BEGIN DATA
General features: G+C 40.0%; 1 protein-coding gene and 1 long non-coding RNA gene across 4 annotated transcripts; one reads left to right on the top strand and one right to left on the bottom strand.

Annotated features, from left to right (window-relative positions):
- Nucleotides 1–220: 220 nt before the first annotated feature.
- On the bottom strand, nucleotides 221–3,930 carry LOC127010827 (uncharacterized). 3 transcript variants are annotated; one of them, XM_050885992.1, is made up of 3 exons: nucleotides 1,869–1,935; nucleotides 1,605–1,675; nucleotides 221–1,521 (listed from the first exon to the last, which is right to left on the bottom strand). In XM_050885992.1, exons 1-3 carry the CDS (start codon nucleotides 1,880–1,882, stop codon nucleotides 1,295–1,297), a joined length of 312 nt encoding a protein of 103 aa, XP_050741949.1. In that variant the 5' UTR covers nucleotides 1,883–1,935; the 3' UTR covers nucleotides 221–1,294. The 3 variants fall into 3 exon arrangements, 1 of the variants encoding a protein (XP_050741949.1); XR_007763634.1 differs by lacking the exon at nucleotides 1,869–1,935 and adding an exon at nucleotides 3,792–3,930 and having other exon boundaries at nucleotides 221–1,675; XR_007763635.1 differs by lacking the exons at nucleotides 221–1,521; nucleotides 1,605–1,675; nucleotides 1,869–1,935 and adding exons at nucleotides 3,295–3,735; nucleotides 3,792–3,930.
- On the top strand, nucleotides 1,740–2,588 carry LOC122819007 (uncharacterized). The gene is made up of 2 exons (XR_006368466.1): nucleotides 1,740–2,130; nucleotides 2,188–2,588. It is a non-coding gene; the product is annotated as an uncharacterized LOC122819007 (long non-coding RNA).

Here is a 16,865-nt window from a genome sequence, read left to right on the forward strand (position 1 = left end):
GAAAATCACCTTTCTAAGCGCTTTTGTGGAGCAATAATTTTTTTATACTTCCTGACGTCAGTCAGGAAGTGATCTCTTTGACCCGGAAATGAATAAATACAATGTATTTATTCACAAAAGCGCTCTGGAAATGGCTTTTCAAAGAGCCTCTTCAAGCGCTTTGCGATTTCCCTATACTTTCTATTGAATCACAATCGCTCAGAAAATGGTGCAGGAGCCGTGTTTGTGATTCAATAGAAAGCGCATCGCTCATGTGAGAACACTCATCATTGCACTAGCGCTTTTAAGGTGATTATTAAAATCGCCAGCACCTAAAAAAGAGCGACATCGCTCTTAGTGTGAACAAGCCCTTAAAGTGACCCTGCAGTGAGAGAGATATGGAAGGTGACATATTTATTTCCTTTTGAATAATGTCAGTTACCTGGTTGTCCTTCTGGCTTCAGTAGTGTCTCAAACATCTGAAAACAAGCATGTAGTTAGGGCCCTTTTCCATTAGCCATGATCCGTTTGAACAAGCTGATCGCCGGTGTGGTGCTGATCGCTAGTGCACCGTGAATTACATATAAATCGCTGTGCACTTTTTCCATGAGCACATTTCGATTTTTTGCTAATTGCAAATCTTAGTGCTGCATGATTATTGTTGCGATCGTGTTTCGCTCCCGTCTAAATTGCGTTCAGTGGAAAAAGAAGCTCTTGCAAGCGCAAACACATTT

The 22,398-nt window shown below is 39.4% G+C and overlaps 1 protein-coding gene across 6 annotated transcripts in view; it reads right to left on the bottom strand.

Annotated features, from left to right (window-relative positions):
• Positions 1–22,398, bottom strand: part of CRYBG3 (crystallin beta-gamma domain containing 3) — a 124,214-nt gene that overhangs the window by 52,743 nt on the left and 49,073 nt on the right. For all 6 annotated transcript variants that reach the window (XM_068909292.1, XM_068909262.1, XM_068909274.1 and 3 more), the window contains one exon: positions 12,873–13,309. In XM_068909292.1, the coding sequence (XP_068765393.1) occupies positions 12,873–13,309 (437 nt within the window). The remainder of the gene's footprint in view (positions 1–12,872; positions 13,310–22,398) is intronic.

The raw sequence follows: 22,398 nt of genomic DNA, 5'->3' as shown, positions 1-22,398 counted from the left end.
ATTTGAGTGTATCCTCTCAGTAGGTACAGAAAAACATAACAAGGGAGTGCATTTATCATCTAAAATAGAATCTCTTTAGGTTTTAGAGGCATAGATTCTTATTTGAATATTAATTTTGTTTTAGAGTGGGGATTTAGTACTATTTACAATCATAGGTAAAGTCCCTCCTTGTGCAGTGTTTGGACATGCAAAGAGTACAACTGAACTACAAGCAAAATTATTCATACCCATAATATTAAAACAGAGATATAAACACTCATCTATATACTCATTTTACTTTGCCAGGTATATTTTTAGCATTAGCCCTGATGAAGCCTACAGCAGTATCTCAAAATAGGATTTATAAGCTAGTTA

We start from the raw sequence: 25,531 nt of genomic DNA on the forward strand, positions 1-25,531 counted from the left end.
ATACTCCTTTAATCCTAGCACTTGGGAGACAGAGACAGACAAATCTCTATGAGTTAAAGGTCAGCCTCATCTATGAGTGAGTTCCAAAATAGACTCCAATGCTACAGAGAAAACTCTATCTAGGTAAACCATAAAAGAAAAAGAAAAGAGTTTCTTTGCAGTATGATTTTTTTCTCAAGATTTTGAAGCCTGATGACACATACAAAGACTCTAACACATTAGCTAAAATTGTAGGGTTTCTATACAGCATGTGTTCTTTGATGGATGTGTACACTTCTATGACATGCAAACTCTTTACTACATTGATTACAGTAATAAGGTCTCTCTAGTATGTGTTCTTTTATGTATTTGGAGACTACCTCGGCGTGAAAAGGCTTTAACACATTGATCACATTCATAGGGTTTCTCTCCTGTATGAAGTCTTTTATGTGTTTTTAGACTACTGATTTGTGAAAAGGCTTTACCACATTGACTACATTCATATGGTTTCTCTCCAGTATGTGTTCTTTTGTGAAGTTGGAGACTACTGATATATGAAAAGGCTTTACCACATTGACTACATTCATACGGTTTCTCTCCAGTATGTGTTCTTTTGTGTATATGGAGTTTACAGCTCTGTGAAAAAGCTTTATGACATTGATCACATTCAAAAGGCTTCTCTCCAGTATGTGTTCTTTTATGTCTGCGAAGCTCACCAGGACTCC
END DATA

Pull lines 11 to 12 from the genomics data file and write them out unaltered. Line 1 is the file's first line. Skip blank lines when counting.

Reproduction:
The raw sequence follows: 22,398 nt of genomic DNA, 5'->3' as shown, positions 1-22,398 counted from the left end.
ATTTGAGTGTATCCTCTCAGTAGGTACAGAAAAACATAACAAGGGAGTGCATTTATCATCTAAAATAGAATCTCTTTAGGTTTTAGAGGCATAGATTCTTATTTGAATATTAATTTTGTTTTAGAGTGGGGATTTAGTACTATTTACAATCATAGGTAAAGTCCCTCCTTGTGCAGTGTTTGGACATGCAAAGAGTACAACTGAACTACAAGCAAAATTATTCATACCCATAATATTAAAACAGAGATATAAACACTCATCTATATACTCATTTTACTTTGCCAGGTATATTTTTAGCATTAGCCCTGATGAAGCCTACAGCAGTATCTCAAAATAGGATTTATAAGCTAGTTA